The Skype VOIP service which allows millions of users to call one another over the internet, usually for free, has been down for almost 36 hours.
Falling call volumes led the company to investigate and they found that “supernodes” which allow the Skype service to locate users were no longer working.
Engineers have been working to replace the function of the supernodes with “meganodes”, but they are unlikely to be fully functional straight away.
Skype issued this statement:
Earlier today, we noticed that the number of people online on Skype was falling, which wasn’t typical or expected, so we began to investigate.
Skype isn’t a network like a conventional phone or IM network – instead, it relies on millions of individual connections between computers and phones to keep things up and running. Some of these computers are what we call ‘supernodes’ – they act a bit like phone directories for Skype. If you want to talk to someone, and your Skype app can’t find them immediately (for example, because they’re connecting from a different location or from a different device) your computer or phone will first try to find a supernode to figure out how to reach them.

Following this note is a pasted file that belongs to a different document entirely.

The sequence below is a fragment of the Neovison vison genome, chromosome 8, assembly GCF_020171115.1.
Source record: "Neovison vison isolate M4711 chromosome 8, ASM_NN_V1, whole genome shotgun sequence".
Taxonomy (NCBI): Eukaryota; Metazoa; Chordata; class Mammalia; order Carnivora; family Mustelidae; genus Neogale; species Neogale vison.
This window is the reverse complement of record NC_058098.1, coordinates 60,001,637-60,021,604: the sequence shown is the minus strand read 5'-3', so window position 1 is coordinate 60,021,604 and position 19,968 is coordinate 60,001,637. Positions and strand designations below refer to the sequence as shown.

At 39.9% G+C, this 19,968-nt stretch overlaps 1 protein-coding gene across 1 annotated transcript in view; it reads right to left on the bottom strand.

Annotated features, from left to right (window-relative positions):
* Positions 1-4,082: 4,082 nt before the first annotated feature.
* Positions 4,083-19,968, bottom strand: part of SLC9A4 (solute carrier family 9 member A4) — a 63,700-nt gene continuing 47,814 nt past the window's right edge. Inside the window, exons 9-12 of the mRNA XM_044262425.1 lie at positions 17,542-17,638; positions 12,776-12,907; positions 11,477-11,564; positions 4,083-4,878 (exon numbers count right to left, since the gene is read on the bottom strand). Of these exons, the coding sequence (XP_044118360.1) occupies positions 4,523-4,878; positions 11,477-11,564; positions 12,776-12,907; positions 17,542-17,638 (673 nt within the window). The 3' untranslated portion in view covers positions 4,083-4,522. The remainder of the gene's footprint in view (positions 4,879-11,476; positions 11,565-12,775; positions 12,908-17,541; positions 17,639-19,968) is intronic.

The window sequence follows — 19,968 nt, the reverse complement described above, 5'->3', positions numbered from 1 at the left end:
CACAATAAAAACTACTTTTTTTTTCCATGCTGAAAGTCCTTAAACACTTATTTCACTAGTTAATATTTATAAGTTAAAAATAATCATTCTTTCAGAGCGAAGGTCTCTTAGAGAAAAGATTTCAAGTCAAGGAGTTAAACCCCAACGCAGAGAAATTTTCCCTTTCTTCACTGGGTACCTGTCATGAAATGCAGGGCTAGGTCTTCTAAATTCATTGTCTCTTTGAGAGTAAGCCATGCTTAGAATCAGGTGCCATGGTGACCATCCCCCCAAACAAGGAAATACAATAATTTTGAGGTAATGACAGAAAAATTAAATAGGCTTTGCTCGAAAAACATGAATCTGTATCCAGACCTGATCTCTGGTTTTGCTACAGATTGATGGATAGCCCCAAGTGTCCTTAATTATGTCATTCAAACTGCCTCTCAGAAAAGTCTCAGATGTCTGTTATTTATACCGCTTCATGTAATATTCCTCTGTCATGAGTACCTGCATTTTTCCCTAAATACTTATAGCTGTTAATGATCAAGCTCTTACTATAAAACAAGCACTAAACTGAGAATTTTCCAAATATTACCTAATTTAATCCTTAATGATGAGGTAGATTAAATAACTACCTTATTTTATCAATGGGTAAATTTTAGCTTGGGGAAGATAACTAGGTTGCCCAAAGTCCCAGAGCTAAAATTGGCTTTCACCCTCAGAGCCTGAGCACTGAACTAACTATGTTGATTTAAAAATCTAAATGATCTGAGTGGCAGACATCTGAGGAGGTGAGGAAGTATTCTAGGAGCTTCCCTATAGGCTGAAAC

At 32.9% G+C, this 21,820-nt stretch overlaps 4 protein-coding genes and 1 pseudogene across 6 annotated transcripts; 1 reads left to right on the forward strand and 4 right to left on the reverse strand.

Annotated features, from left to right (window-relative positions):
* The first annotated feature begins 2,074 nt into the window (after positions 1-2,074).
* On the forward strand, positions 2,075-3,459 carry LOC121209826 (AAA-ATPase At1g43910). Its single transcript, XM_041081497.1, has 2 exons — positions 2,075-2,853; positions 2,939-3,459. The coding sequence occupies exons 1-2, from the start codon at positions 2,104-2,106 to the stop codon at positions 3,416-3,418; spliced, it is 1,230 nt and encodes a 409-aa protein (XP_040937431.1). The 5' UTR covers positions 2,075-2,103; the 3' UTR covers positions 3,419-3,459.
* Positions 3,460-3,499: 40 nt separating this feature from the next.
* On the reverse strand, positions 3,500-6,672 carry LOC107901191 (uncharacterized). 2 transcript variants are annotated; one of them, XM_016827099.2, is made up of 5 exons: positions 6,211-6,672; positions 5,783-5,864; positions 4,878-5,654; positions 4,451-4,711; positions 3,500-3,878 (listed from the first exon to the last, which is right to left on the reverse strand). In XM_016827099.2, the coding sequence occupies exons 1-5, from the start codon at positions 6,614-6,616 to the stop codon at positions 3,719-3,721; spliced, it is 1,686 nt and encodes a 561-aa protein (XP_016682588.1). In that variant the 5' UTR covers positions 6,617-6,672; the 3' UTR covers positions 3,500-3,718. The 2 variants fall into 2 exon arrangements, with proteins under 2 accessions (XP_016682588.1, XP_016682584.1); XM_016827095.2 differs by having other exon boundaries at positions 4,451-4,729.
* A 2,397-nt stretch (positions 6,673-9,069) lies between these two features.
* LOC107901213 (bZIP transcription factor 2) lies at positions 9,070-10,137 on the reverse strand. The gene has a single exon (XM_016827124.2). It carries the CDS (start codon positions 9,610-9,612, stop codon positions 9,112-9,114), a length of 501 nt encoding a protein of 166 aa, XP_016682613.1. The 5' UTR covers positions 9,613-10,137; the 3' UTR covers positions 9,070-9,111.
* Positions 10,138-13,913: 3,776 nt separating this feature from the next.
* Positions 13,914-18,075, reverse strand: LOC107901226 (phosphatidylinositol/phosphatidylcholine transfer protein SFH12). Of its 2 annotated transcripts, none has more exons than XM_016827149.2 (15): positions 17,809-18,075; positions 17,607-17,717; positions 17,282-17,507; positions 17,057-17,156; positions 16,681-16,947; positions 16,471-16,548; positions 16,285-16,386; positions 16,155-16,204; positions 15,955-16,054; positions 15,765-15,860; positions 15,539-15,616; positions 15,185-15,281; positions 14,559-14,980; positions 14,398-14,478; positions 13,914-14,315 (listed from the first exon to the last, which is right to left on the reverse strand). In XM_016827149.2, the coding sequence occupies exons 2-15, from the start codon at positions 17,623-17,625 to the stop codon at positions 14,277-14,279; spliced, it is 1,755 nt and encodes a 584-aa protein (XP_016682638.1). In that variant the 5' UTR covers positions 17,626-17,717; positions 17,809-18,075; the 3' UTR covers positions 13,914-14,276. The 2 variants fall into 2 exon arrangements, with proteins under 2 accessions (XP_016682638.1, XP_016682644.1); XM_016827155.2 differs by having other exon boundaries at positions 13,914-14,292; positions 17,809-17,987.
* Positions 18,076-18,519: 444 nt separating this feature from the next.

Under normal circumstances, there are a large number of supernodes available. Unfortunately, today, many of them were taken offline by a problem affecting some versions of Skype. As Skype relies on being able to maintain contact with supernodes, it may appear offline for some of you.
What are we doing to help? Our engineers are creating new ‘mega-supernodes’ as fast as they can, which should gradually return things to normal. This may take a few hours, and we sincerely apologise for the disruption to your conversations. Some features, like group video calling, may take longer to return to normal.
Customers using the enterprise version of Skype for Windows may still experience delays signing in.
To receive updates, users can follow the Skype Twitter account at @skype